While many women used to bid on the bags for their practicality and style, the promise of increasing value has become an important consideration.
Winsy Tsang, head of sales for handbags and accessories at Christie's in Hong Kong, said the value of these types of auction items generally increase, and that although Hermes leads the way, handbags from Bulgari, Chanel and Gucci were also popular as investment pieces.
"They are certainly an increasingly meaningful asset class," Tsang added.
As for Fendelman's Birkin, much to her husband's relief -- and her own, in retrospect -- she missed out on the sale.
"Am I sorry I didn't purchase the bag? No, not really, because I would be afraid to use it every day for fear of ruining it," she said.

Counterfeit Switcheroo

Virginia woman pocketed $1M buying designer handbags, returning Chinese knockoffs in their place

Praepitcha Smatsorabudh is accused of purchasing expensive Gucci, Fendi, Burberry and Celine bags online and returning fake versions of the purses to stores.

A Virginia woman was bagged by authorities for allegedly masterminding an elaborate designer-purse scheme, netting over $1 million in profit.
Praepitcha Smatsorabudh is accused of buying high-end handbags online, then traveling to multiple states to make in-person returns at department stores with knockoff versions purchased from China.
Smatsorabudh would double her profits by selling the authentic Gucci, Fendi and Burberry bags — some with a whopping $2,000 price tag — on Ebay or Instagram to unsuspecting buyers, prosecutors say.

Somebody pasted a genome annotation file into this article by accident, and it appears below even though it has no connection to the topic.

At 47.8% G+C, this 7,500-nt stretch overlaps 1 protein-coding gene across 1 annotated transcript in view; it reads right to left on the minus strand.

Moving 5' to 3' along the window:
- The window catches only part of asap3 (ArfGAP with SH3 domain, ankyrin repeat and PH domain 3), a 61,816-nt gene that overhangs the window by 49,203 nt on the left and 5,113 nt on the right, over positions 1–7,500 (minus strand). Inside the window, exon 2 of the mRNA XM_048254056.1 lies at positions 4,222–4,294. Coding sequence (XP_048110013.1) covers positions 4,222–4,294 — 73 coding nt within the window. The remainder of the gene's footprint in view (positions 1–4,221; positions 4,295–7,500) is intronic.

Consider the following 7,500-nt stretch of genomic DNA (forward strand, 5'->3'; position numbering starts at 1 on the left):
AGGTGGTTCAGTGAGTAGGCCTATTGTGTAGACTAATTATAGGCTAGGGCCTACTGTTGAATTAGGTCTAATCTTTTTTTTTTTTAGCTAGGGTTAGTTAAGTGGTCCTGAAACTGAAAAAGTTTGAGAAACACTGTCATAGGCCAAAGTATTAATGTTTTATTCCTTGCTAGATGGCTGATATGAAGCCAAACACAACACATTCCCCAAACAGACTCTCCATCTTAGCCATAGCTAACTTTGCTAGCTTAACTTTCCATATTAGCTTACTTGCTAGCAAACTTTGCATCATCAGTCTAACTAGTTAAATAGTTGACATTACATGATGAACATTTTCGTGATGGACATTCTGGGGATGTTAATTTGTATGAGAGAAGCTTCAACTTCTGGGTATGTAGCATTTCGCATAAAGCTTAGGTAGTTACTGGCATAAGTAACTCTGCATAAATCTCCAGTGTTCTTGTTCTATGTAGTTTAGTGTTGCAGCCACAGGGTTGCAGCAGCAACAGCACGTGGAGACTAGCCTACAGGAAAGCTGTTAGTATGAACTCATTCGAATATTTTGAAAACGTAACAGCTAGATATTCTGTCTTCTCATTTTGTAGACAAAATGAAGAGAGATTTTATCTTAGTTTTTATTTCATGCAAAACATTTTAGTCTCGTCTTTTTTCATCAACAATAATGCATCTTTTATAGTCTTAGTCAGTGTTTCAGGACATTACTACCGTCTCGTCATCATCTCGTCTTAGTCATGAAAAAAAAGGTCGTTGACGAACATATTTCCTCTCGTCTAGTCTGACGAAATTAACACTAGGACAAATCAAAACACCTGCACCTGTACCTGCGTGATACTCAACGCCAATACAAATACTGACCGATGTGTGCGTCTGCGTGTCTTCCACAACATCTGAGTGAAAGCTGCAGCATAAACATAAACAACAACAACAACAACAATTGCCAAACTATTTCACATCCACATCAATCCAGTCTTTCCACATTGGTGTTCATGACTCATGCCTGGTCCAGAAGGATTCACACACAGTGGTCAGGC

Investigators probed the woman's purchases between 2014 and the end of 2015. She was such a prolific scammer, they found, that she would make weekly purchases of the costly totes — and was even one major retailer’s top online customer worldwide, according to documents which do not identify the vendor in question.
The alleged cutpurse faces up to 20 years in prison on wire fraud charges.
The scheming Smatsorabudh, who is in her early 40's, would travel to at least 12 different states to return the phony bags, having sourced the most believable fakes from Hong Kong and mainland China.
In a September 2014 email to one of the counterfeit bag retailers, she allegedly wrote:
"The best fake bag I’ve ever seen! Can you send me more ... from this factory. They make bag IMPaCABLE!!!!" (sic),” according to court documents obtained by ABC.
Authorities believe the scam was so profitable that Smatsorabudh raked in seven figures from one department store alone. That retailer's fraud investigators alerted authorities and helped the Arlington County Police Department and undercover Homeland Security agents bust the woman, court papers show.
Smatsorabudh, who was born in Thailand, will be arraigned next week in a federal court in Alexandria, Va.